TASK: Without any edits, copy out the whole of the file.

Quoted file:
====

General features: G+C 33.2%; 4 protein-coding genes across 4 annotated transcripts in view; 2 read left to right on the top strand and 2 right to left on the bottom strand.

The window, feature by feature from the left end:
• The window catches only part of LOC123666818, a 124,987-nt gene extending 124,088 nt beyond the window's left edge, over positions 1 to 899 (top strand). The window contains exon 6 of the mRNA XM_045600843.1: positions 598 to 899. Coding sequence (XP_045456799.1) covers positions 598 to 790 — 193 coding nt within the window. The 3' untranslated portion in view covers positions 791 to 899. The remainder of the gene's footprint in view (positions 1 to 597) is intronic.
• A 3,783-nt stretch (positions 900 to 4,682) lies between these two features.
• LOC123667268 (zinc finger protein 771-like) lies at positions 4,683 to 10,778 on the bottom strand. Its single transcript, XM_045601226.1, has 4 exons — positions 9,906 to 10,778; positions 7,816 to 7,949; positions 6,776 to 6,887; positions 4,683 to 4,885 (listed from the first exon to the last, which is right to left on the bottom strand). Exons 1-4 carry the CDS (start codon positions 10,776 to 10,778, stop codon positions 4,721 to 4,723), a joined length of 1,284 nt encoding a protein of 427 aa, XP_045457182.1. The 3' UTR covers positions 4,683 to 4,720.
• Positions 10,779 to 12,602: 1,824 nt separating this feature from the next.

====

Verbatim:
General features: G+C 33.2%; 4 protein-coding genes across 4 annotated transcripts in view; 2 read left to right on the top strand and 2 right to left on the bottom strand.

The window, feature by feature from the left end:
• The window catches only part of LOC123666818, a 124,987-nt gene extending 124,088 nt beyond the window's left edge, over positions 1 to 899 (top strand). The window contains exon 6 of the mRNA XM_045600843.1: positions 598 to 899. Coding sequence (XP_045456799.1) covers positions 598 to 790 — 193 coding nt within the window. The 3' untranslated portion in view covers positions 791 to 899. The remainder of the gene's footprint in view (positions 1 to 597) is intronic.
• A 3,783-nt stretch (positions 900 to 4,682) lies between these two features.
• LOC123667268 (zinc finger protein 771-like) lies at positions 4,683 to 10,778 on the bottom strand. Its single transcript, XM_045601226.1, has 4 exons — positions 9,906 to 10,778; positions 7,816 to 7,949; positions 6,776 to 6,887; positions 4,683 to 4,885 (listed from the first exon to the last, which is right to left on the bottom strand). Exons 1-4 carry the CDS (start codon positions 10,776 to 10,778, stop codon positions 4,721 to 4,723), a joined length of 1,284 nt encoding a protein of 427 aa, XP_045457182.1. The 3' UTR covers positions 4,683 to 4,720.
• Positions 10,779 to 12,602: 1,824 nt separating this feature from the next.